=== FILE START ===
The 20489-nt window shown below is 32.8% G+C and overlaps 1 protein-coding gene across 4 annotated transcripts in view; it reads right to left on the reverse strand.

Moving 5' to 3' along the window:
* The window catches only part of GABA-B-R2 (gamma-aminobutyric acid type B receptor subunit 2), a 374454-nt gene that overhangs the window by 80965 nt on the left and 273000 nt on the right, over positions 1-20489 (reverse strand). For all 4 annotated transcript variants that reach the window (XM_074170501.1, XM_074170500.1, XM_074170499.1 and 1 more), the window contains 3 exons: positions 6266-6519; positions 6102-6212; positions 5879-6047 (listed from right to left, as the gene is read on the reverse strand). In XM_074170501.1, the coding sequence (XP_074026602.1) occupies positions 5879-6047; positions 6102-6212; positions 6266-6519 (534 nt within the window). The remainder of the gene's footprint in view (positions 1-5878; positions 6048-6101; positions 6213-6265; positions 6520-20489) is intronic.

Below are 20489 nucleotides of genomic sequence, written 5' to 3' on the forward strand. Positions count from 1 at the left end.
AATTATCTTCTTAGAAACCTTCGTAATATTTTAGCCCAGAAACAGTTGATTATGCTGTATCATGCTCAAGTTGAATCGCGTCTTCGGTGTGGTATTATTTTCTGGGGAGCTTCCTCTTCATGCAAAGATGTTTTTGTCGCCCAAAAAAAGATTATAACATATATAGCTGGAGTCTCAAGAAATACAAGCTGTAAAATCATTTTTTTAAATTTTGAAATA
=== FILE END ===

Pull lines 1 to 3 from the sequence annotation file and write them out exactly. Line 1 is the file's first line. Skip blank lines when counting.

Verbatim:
The 20489-nt window shown below is 32.8% G+C and overlaps 1 protein-coding gene across 4 annotated transcripts in view; it reads right to left on the reverse strand.

Moving 5' to 3' along the window:
* The window catches only part of GABA-B-R2 (gamma-aminobutyric acid type B receptor subunit 2), a 374454-nt gene that overhangs the window by 80965 nt on the left and 273000 nt on the right, over positions 1-20489 (reverse strand). For all 4 annotated transcript variants that reach the window (XM_074170501.1, XM_074170500.1, XM_074170499.1 and 1 more), the window contains 3 exons: positions 6266-6519; positions 6102-6212; positions 5879-6047 (listed from right to left, as the gene is read on the reverse strand). In XM_074170501.1, the coding sequence (XP_074026602.1) occupies positions 5879-6047; positions 6102-6212; positions 6266-6519 (534 nt within the window). The remainder of the gene's footprint in view (positions 1-5878; positions 6048-6101; positions 6213-6265; positions 6520-20489) is intronic.